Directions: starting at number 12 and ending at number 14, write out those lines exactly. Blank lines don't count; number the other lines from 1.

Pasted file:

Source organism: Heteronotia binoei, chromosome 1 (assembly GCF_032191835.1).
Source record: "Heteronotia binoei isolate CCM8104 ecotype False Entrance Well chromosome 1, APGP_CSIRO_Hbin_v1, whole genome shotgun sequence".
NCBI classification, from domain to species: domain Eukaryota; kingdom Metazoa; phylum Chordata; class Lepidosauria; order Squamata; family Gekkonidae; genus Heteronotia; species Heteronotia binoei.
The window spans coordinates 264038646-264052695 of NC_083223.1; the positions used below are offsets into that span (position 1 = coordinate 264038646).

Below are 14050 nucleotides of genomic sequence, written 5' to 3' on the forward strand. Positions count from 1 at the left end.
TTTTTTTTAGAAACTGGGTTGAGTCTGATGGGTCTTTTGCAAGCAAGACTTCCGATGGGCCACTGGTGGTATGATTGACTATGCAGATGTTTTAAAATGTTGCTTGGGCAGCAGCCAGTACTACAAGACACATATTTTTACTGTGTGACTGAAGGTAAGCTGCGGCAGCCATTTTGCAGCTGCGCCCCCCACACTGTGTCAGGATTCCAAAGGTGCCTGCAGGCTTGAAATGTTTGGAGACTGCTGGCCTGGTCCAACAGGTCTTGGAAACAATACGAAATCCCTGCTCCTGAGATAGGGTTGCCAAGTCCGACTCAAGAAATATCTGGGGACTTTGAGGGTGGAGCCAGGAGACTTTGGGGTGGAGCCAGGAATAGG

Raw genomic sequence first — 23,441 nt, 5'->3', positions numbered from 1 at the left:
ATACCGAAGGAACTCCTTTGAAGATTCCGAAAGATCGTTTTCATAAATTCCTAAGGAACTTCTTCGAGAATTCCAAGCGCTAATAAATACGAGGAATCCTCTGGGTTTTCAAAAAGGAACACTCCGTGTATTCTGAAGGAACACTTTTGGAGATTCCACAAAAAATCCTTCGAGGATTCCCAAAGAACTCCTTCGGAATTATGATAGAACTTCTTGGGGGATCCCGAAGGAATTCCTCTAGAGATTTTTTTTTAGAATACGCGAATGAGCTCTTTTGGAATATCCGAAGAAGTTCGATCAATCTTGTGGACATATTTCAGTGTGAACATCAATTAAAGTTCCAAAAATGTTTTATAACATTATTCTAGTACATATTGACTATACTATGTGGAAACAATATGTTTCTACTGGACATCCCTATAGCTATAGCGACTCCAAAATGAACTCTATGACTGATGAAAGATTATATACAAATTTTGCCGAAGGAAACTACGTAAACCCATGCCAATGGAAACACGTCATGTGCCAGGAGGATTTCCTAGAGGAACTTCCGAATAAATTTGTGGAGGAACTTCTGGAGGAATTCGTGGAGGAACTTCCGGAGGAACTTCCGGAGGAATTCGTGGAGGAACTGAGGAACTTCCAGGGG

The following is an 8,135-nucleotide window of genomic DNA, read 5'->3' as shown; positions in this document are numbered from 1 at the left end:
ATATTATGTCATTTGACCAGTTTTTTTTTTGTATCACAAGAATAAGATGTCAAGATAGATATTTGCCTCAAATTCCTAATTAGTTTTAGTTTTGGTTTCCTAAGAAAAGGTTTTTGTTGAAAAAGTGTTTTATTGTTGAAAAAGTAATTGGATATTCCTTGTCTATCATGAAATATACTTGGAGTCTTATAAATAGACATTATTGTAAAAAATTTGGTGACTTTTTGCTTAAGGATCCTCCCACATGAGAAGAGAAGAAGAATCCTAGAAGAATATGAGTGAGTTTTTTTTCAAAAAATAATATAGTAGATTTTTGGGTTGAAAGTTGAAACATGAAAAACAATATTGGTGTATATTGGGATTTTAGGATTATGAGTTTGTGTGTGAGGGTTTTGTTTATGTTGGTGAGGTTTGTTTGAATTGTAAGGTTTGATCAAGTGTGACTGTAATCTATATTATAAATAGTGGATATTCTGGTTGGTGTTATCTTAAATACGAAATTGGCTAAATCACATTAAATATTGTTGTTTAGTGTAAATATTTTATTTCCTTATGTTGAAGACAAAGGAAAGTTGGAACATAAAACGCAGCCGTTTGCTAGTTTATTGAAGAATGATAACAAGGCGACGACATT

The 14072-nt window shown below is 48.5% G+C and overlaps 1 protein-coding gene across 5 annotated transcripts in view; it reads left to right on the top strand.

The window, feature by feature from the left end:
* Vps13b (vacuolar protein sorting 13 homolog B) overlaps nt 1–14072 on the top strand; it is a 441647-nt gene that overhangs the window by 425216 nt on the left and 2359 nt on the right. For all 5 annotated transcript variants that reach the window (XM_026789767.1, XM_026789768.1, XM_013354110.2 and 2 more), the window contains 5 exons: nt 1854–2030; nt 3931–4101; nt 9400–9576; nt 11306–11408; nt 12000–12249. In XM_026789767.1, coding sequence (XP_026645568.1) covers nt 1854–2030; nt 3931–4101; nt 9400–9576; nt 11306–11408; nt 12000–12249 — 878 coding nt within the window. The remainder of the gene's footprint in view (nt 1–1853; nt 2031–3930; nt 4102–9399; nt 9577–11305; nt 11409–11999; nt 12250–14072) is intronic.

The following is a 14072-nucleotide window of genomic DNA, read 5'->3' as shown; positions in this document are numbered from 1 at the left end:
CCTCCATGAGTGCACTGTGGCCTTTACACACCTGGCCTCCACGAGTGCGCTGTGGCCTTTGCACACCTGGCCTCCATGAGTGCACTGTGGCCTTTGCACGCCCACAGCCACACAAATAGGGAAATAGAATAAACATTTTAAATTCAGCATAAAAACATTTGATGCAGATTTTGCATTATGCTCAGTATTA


The window, feature by feature from the left end:
* Vps13b (vacuolar protein sorting 13 homolog B) overlaps nt 1–14072 on the top strand; it is a 441647-nt gene that overhangs the window by 425216 nt on the left and 2359 nt on the right. For all 5 annotated transcript variants that reach the window (XM_026789767.1, XM_026789768.1, XM_013354110.2 and 2 more), the window contains 5 exons: nt 1854–2030; nt 3931–4101; nt 9400–9576; nt 11306–11408; nt 12000–12249. In XM_026789767.1, coding sequence (XP_026645568.1) covers nt 1854–2030; nt 3931–4101; nt 9400–9576; nt 11306–11408; nt 12000–12249 — 878 coding nt within the window. The remainder of the gene's footprint in view (nt 1–1853; nt 2031–3930; nt 4102–9399; nt 9577–11305; nt 11409–11999; nt 12250–14072) is intronic.

The following is a 14072-nucleotide window of genomic DNA, read 5'->3' as shown; positions in this document are numbered from 1 at the left end: